Raw data which is not normalized against a single standard is difficult to manage and harder to analyze. When data, such as a ‘play’ event, is pulled from various platforms like iOS, Android or Roku, the data nomenclature is different. This means that when it comes to analyzing that data, instead of writing a query with a single variable to represent ‘play’, it could mean needing 20+ variables to capture all ‘play’ events across all platforms. Without pushing data through a normalization process makes analysis more complex and leaves more room for errors.
However, with the vast number of data points that can be captured from each platform, normalizing data is no small task. It is detailed and precise work to pair key-value data according to a single standard. Even more time consuming can be the transformation of data to meet standards set by other systems. To get you started, you may consider using Datazoom’s Data Dictionary, an example of how to normalize video data.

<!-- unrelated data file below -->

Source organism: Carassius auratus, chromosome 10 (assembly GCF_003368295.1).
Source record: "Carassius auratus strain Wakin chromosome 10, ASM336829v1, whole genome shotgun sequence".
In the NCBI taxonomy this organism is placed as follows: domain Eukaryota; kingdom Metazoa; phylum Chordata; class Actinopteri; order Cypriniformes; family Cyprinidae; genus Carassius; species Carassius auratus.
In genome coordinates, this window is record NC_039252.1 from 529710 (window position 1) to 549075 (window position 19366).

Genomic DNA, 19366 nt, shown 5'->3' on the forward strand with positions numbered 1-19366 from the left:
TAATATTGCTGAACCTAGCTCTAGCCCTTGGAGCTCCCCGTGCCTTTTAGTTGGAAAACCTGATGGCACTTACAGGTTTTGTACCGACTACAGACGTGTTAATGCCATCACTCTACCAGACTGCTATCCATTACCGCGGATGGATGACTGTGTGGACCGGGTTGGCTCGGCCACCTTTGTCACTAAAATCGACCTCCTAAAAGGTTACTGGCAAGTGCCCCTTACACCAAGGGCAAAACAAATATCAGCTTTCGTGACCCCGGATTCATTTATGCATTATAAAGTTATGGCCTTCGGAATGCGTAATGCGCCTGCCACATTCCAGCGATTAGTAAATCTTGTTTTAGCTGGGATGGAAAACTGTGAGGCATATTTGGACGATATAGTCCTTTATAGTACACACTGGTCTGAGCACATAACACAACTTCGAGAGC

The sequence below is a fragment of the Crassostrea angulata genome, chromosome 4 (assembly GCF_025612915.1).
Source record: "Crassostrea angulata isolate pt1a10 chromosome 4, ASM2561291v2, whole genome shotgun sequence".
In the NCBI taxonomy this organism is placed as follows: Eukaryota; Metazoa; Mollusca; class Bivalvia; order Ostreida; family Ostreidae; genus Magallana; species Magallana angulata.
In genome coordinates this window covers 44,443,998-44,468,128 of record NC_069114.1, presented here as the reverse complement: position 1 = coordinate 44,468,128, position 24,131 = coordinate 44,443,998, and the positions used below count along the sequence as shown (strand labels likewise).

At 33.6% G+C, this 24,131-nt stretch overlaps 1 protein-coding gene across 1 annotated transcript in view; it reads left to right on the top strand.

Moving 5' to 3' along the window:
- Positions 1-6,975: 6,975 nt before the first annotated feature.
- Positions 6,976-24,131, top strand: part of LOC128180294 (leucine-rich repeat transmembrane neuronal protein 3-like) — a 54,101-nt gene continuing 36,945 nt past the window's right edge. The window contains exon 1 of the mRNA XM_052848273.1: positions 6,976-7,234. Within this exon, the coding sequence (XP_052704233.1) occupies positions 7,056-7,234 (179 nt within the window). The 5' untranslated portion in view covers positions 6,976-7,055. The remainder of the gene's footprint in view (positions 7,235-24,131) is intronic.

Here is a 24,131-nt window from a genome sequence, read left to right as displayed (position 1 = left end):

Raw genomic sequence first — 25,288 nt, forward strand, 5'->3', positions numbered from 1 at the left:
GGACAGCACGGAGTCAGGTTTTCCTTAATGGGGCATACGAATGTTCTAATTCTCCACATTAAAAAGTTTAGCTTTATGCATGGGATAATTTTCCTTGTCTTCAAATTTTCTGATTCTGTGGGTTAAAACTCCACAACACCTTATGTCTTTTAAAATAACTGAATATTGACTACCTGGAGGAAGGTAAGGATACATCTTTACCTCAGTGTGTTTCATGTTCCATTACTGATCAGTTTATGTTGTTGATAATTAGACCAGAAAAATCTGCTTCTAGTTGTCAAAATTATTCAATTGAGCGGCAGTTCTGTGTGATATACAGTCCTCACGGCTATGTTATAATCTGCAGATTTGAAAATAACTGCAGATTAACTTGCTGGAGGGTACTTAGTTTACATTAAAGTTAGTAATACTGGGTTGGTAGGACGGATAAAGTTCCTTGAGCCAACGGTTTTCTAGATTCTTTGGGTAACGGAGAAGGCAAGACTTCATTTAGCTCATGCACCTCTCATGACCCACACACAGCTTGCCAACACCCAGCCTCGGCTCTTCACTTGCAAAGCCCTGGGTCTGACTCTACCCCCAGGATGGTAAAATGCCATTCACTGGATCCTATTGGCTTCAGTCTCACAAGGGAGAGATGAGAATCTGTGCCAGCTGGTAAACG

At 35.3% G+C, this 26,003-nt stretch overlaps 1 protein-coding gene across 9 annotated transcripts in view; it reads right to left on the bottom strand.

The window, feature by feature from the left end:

Raw data should be available in real-time to maximize value. Even if your data is raw, normalized, and possessive of context, if there’s a delay in the accessibility of the data, even just minutes post-collection, it can lose much of its value. Since the viewer’s tolerances for streaming experiences continues to wane, the time to make impactful changes might be a few seconds at most. Therefore the systems that collect and normalize data should be assessed not only for accuracy but also for the amount of latency added. To maintain the most value of data, processing times should target under a second - a.k.a. true real-time.
Difficulties understanding the context for which problems exist.
Understanding a problem exists is part of the challenge, however, today this is also where the usefulness of most systems ends. Metrics provided by analytics, even with the best data, only declare that a problem exists, but understanding the root cause of an issue can be difficult to determine.